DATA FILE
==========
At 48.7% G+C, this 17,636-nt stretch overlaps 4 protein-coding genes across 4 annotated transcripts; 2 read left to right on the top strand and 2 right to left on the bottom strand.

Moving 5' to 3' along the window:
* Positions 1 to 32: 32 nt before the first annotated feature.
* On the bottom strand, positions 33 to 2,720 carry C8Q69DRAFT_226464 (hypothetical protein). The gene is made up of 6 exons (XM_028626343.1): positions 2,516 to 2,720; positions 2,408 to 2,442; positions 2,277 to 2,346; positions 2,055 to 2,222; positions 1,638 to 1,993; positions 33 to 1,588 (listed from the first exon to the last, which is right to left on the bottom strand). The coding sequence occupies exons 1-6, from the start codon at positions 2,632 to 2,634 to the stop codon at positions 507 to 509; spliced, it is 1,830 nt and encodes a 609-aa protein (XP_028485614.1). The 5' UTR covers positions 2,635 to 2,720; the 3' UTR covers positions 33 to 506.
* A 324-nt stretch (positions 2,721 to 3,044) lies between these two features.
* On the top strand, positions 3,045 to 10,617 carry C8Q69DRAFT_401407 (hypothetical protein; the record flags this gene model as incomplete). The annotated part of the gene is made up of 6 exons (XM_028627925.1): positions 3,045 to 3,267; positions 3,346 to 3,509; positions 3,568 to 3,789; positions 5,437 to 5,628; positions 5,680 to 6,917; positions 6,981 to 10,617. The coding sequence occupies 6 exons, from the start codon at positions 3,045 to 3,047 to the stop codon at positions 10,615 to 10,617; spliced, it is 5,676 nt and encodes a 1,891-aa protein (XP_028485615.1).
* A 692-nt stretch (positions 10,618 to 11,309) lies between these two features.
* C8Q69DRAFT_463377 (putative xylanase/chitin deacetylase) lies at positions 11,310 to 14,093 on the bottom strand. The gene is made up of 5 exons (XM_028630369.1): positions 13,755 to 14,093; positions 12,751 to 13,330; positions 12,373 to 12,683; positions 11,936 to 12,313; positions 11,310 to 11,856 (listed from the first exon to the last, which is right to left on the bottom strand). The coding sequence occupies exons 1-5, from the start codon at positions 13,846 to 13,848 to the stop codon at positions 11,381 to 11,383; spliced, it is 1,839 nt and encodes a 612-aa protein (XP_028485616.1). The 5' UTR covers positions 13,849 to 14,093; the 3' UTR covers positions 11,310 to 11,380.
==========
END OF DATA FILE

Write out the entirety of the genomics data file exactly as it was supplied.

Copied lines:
At 48.7% G+C, this 17,636-nt stretch overlaps 4 protein-coding genes across 4 annotated transcripts; 2 read left to right on the top strand and 2 right to left on the bottom strand.

Moving 5' to 3' along the window:
* Positions 1 to 32: 32 nt before the first annotated feature.
* On the bottom strand, positions 33 to 2,720 carry C8Q69DRAFT_226464 (hypothetical protein). The gene is made up of 6 exons (XM_028626343.1): positions 2,516 to 2,720; positions 2,408 to 2,442; positions 2,277 to 2,346; positions 2,055 to 2,222; positions 1,638 to 1,993; positions 33 to 1,588 (listed from the first exon to the last, which is right to left on the bottom strand). The coding sequence occupies exons 1-6, from the start codon at positions 2,632 to 2,634 to the stop codon at positions 507 to 509; spliced, it is 1,830 nt and encodes a 609-aa protein (XP_028485614.1). The 5' UTR covers positions 2,635 to 2,720; the 3' UTR covers positions 33 to 506.
* A 324-nt stretch (positions 2,721 to 3,044) lies between these two features.
* On the top strand, positions 3,045 to 10,617 carry C8Q69DRAFT_401407 (hypothetical protein; the record flags this gene model as incomplete). The annotated part of the gene is made up of 6 exons (XM_028627925.1): positions 3,045 to 3,267; positions 3,346 to 3,509; positions 3,568 to 3,789; positions 5,437 to 5,628; positions 5,680 to 6,917; positions 6,981 to 10,617. The coding sequence occupies 6 exons, from the start codon at positions 3,045 to 3,047 to the stop codon at positions 10,615 to 10,617; spliced, it is 5,676 nt and encodes a 1,891-aa protein (XP_028485615.1).
* A 692-nt stretch (positions 10,618 to 11,309) lies between these two features.
* C8Q69DRAFT_463377 (putative xylanase/chitin deacetylase) lies at positions 11,310 to 14,093 on the bottom strand. The gene is made up of 5 exons (XM_028630369.1): positions 13,755 to 14,093; positions 12,751 to 13,330; positions 12,373 to 12,683; positions 11,936 to 12,313; positions 11,310 to 11,856 (listed from the first exon to the last, which is right to left on the bottom strand). The coding sequence occupies exons 1-5, from the start codon at positions 13,846 to 13,848 to the stop codon at positions 11,381 to 11,383; spliced, it is 1,839 nt and encodes a 612-aa protein (XP_028485616.1). The 5' UTR covers positions 13,849 to 14,093; the 3' UTR covers positions 11,310 to 11,380.